PayPal suspends account of security researcher for showing its SSL vulnerability



image A PayPal account of an independent security researcher Moxie Marlinspike, an author of thoughtcrime.org website, was suspended by the online payments company on the grounds he used their services for accepting payments for “items that show the personal information of third parties in violation of applicable law”. The suspension came after someone used his research into website authentication to publish a counterfeit certificate for the online payment processor.

The company failed to elicit any details on the item that violates the PayPal policy while with the suspension it effectively freezes over $500 in the account until Marlinspike submits a signed affidavit swearing he has removed the PayPal logos from his site.

Marlinspike has been using the payment processor’s services since 2002 to accept donations for its hacking tool he calls SSLSniff, and more recently he released a program called SSLStrip, which also includes the donate button. And it was only after someone published counterfeit SSL certificate on Monday that PayPal took action against the account.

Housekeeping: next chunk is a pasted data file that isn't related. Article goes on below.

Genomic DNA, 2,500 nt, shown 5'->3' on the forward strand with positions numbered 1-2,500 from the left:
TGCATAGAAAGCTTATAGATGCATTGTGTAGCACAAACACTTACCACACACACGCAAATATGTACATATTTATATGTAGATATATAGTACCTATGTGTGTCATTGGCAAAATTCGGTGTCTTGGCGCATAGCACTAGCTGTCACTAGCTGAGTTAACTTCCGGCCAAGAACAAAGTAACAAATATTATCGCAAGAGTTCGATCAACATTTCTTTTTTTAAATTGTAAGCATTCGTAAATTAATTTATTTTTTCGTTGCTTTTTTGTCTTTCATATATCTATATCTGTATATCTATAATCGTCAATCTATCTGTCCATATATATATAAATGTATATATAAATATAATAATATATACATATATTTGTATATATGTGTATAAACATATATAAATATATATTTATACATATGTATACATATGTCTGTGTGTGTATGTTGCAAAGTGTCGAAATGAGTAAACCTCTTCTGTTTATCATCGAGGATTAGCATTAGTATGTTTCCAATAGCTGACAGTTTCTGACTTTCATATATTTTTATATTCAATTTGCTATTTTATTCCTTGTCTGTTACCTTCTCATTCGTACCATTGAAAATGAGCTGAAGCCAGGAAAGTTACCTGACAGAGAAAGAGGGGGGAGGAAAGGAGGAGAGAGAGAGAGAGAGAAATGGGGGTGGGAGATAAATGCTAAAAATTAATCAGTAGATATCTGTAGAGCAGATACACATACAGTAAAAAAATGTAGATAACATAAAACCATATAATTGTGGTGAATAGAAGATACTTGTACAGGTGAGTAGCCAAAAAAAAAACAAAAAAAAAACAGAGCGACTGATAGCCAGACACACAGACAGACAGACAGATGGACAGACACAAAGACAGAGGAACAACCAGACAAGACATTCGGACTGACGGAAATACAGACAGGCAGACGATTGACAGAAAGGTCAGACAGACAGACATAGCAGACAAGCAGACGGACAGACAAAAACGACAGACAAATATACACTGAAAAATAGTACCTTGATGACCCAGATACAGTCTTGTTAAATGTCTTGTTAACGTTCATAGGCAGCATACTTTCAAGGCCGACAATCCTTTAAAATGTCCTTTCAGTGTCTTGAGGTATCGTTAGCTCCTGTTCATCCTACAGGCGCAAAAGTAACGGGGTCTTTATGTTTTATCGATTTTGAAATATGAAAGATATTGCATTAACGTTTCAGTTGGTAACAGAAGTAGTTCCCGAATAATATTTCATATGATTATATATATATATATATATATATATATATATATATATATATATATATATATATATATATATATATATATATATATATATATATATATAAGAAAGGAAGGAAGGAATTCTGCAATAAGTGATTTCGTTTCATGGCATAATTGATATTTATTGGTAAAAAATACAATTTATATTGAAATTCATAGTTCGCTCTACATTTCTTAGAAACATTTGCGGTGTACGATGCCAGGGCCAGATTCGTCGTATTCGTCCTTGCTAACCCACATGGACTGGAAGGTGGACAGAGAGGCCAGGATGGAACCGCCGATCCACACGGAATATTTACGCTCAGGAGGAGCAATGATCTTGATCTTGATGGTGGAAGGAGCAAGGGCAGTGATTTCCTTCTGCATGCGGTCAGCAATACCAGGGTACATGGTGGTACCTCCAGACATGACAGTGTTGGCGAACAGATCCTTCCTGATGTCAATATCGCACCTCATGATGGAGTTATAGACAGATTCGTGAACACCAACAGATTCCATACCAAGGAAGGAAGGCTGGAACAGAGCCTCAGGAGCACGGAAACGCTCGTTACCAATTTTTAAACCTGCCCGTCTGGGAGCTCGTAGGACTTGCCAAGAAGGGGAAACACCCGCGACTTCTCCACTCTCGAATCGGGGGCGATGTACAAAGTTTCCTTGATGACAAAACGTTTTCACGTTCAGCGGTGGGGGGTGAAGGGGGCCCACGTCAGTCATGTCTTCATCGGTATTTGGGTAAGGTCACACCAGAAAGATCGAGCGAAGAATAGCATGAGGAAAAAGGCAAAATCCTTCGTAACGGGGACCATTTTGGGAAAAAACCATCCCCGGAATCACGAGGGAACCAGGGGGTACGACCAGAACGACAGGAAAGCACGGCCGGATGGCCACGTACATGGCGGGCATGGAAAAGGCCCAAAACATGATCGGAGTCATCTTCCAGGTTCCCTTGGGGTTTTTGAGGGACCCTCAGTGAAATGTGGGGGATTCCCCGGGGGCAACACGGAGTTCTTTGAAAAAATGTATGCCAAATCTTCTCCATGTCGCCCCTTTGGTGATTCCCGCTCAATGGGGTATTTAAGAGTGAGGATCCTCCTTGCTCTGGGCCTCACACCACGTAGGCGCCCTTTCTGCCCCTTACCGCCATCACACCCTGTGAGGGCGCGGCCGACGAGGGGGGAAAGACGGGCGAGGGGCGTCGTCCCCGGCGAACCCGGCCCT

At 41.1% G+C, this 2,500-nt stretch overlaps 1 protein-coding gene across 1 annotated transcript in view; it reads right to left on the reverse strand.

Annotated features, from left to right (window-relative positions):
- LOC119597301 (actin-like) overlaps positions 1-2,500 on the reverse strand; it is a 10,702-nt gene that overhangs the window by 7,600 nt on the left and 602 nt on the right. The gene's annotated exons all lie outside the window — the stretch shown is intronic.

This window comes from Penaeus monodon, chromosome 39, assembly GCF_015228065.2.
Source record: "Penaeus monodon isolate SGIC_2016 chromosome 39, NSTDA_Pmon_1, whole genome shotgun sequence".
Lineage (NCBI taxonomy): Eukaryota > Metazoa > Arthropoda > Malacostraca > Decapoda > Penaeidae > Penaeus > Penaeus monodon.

Spokesperson for PayPal stated that the company does not “allow PayPal to be used in the sale or dissemination of tools which have the sole purpose to attack customers and illegally obtain individual customer information.” On the other hand the payment system and its parent company eBay approve groups distributing dozens of other hacking tools which includes Wireshark packet sniffer that can be used to reveal the passwords of unsuspecting victims, and yet its purveyors accept payments by PayPal.

The spokesperson didn’t deign to provide an explanation of how the company determines programs such as Wireshark and Cain & Abel have legitimate uses and the tools offered by Marlinspike do not.

Meantime, as Marlinspike explained during a training session at the Black Hat security conference in July he offered a class to penetration testers that taught them everything they’d need to test and carry out attacks on SSL certificates, and as part of that, he included a proof-of-concept certificate. He states that every student signed an agreement that stipulated the material was for the evaluation purposes only. He also added he had never accepted payments via PayPal for training. The only items distributed on the PayPal-adorned pages are SSLStrip and SSLSniff. Marlinspike said bogus certificates were never published on his site.

ECJ




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